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What is catphishing? It certainly isn’t Garfield lazily sitting in a canoe holding a fishing rod. Catphishing is when a fraudster fabricates an identity and tricks someone via cyber communication into a phony emotional or romantic relationship—usually for financial gain to the scammer—because eventually he’ll hit the victim up for money.

1FBut another reason for catphishing is to lure someone into having a “relationship” with the scammer—to either ultimately publically humiliate them with this information if they’re well-known, or, to prove to a significant other that they’re capable of cheating. Not all catphishers are fraudulent. Sometimes, a person will catphish to catch a criminal.

One doesn’t get reeled in overnight, but the warning signs of the early stages of catphishing are clear: A too good to be true situation. The other party is very attractive (don’t bet for a second it’s really their photo). Another tell-tale sign that should make the alarm bells go off: This person comes out of thin air.

He…or she…will be reluctant to use the phone. Skype is out of the question: “I can’t figure out how to use it,” or, “It’s not compatible with my browser.” To maintain an air of legitimacy, the scammer will finally agree to meet you in person, making the plans sound like they’re running smoothly, but then at the last minute, must cancel the plans due to some crisis.

Some examples of real-life catphishing:

  • The DEA created the identity of a woman arrested on drug charges to nab drug dealers on Facebook.
  • Someone used the identity of a woman they personally knew, Ellie Flynn, to create phony accounts on Facebook, Twitter and Instagram. This fleabag even used “Ellie Flynn” and her photo on dating sites.

So the issue isn’t just the idea of you being tricked into a relationship by the catphisher, but the possibility that YOUR photo, name and other data can be used by the catphisher to commit this crime against someone else or to use it for dating sites. Are you pretty good-looking? Makes you wonder about the possibilities…catphishers DO peruse Facebook for those who are physically blessed.

It’s really difficult to discover that your image/name is being used by a catphisher. For example, suppose your name is Ashlee Patrick and you’re gorgeous. And someone named Ann Casey has decided to use your Facebook profile photo for a dating site she wants to register with, or maybe she wants to create a Facebook account.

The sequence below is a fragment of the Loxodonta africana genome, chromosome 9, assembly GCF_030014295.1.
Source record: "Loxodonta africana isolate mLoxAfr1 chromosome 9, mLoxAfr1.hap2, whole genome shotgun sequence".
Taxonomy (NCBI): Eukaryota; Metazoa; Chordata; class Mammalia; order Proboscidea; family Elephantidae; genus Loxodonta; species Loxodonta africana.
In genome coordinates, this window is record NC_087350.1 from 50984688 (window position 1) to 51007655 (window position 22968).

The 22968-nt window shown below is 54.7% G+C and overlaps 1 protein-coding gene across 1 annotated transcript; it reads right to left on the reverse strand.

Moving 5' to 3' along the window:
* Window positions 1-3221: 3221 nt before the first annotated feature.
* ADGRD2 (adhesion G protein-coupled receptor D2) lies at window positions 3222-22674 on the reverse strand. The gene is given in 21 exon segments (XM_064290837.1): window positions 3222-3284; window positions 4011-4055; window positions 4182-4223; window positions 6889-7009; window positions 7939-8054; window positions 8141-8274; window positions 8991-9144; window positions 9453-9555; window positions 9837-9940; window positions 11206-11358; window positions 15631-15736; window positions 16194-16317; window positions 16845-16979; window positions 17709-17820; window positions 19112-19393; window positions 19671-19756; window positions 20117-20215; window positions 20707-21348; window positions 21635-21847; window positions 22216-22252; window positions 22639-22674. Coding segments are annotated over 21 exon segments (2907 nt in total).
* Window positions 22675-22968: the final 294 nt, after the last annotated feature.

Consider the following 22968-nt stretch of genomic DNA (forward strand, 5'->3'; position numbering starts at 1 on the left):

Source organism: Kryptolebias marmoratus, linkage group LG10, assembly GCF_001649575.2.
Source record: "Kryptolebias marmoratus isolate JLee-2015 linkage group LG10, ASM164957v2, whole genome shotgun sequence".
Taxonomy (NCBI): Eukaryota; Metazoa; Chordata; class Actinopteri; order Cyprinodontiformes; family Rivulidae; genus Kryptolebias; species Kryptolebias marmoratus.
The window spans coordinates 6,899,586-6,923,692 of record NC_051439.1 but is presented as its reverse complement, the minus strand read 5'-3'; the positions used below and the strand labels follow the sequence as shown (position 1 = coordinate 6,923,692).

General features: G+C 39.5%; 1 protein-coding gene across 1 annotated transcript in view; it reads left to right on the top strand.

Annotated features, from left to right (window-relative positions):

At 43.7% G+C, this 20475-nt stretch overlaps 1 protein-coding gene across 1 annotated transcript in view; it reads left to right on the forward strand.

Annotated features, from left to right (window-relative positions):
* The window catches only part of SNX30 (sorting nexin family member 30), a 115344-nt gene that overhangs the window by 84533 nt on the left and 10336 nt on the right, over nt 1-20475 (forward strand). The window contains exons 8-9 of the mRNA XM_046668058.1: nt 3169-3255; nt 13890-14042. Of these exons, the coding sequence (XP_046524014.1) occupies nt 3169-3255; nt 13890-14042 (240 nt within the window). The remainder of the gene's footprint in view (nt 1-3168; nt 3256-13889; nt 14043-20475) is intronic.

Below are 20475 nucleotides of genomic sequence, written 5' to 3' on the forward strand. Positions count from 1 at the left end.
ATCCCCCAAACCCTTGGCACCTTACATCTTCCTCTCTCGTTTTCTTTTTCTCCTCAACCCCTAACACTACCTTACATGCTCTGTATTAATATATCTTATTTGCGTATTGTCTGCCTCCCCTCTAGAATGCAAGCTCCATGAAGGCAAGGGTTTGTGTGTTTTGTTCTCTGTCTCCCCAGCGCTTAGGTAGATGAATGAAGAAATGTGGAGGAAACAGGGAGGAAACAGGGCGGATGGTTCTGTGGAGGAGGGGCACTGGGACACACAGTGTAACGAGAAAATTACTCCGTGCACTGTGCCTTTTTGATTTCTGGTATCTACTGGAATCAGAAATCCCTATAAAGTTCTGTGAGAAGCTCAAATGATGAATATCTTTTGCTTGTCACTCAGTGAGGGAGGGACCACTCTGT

How will you ever learn of this…unless, by freako chance, someone who knows you just happens to be on Ann Casey’s (if that’s even her real name) Facebook page or is communicating to her via the dating site?

At any rate, if you’re lucky enough to discover someone has stolen your picture for fraudulent purposes, you can report their phony account.

Best ways to protect yourself?

  1. Stop uploading pictures of yourself is one option. This way you have more control of what’s out there.
  2. Use Google Reverse Image Search. https://www.google.com/imghp?gws_rd=ssl simply upload a photo and Google will seek it out.

Robert Siciliano is an identity theft expert to BestIDTheftCompanys.com discussing identity theft prevention. Disclosures.

Can Hackers Use FraudFox VM to Defeat Your Fraud Prevention?

In the last few days, a number of tech magazines like Computerworld and PC Advisor have reported that FraudFox VM poses a threat to the security of online businesses—especially banks and payment services.

4DFraudFox VM is a special version of Windows with a heavily modified version of the Firefox browser that runs on VMware’s Workstation for Windows or VMware Fusion on OSX. It’s for sale on Evolution, the apparent successor to the Silk Road online contraband market, for 1.8 bitcoins, or about $390.

FraudFox VM was created to defeat device recognition, or fingerprinting, which is used in fraud prevention to assess the risk of a device connecting to a business. Web browsers are used to collect data like operating system version, time zone and IP address. Each of these characteristic can be used to assess risk and uncover possible fraud.